Craftsmen of Badminton | Knitting The Dreams - Cheng Bin

“Stringing is a lonely job, but each strung piece is like your own art piece.” –  Cheng Bin, VICTOR Top Stringer


In tournaments, the players are the ones in the spotlight. People enjoy intense plays and the sound of hitting. There’s a group of people behind the scenes that assist the players to tune their rackets. People rarely notice these backstage heroes -- the stringers.



Most people don’t know a lot about racket stringers. Their job is to tune the rackets for the players, and its vital to players’ performance on the court. Stringers adjust the rackets with patience and profession. With their support, players will be able to play to their maximum potential.


Cheng Bin is a professional stringer on the VPS (VICTOR Professional Stringing) team with 18 years of experience. He started his career in a field-of-play maintenance crew in a Chinese league game. Stringing was not yet derived as an exclusive profession at that time. VICTOR noticed that the demand of stringing specialty from pro-players increased, so it decided to initiate a training program to nurture more stringing specialists while purchasing advanced machineries to enhance the quality of the service. The “VICTOR Stringing Method” was developed during the venture and now widely recognized and used by the community. Today, VICTOR proudly runs a prestigious stringing academy (VSI, VICTOR Stringing Institute) in China with dozens of professional stringers certified every year. Cheng is one of the elite graduates of the first-wave trainees, and now also a mentor in the program.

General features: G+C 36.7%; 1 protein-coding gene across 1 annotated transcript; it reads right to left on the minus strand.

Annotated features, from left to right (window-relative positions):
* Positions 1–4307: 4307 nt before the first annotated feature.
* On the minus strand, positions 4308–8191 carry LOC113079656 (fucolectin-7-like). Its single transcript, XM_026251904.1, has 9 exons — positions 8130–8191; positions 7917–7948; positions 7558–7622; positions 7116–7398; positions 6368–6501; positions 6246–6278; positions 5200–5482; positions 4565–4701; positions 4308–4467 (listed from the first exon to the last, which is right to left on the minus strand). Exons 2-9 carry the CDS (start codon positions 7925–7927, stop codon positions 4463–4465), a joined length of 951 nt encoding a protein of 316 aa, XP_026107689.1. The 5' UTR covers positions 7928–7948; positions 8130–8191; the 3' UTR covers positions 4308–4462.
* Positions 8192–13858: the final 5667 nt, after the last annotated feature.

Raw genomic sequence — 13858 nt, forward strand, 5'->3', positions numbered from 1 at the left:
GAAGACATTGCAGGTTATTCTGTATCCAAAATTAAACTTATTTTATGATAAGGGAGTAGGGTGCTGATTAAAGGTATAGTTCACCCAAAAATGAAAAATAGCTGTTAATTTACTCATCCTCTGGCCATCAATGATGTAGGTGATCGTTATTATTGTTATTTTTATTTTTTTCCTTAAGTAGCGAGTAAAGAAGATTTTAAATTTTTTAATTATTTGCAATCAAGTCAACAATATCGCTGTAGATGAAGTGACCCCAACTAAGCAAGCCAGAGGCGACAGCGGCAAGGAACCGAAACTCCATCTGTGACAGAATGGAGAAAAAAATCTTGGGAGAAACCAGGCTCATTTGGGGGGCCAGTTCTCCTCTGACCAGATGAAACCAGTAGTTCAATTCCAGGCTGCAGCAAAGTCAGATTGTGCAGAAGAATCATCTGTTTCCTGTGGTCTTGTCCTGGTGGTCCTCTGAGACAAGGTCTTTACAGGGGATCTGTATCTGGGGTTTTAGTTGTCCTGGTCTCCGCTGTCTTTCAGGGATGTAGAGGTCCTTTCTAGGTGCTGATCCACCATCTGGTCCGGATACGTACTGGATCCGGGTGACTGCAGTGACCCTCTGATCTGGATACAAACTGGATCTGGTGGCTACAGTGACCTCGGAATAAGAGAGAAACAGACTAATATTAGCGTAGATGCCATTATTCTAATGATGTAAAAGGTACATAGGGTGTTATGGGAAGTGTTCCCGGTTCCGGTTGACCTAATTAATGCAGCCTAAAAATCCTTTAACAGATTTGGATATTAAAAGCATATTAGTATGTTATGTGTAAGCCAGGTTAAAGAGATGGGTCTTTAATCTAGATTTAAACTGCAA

“Stringing can be learned within one or two days. However, mastering all string types and becoming proficient would take several years,” said Cheng, who considers himself a laid back person. However, he never goes easy on his tasks. The most exhausting part for a stringer is standing for more than ten or even twenty hours a day until your legs swell. You may also leave plenty of cuts on your fingers, which eventually will grow into thick layers of calluses. “If you don’t like the sport, it’s almost impossible to not give up,” said Cheng. He contributes a lot of love and time to badminton while observing the playing style and habits of individuals so he gets to quickly digest the needs when players come. He is also engaged in learning different techniques and methods all over the world to master the art of stringing.




Cheng encourages himself with the word “tenacity”. “Stringing is a lonely job,” he said. Piles of rackets waiting on a hotel desk. No one to talk to. “No one to really share the load either because everyone’s got a ridiculous amount as well especially in the first days of an event, but each strung piece is like your own art piece. The sense of accomplishment is indulging,” he said, adding that his proudest moment is when his well-tuned racket helped players win majors. In fact, VICTOR players have been winning major titles every year.


As a mentor in VICTOR Stringing Institute, Cheng demonstrates his skills and experiences to the students with theories and experiments. The students will have to enhance their sense of specialty, understand the importance of stringing and, most importantly, VICTOR’s stubbornness over the slightest detail. Cheng believes that “nothing can be perfect,” however, he continues to challenge and improve his standards as he pursues “perfection”. He knows that the chase is endless.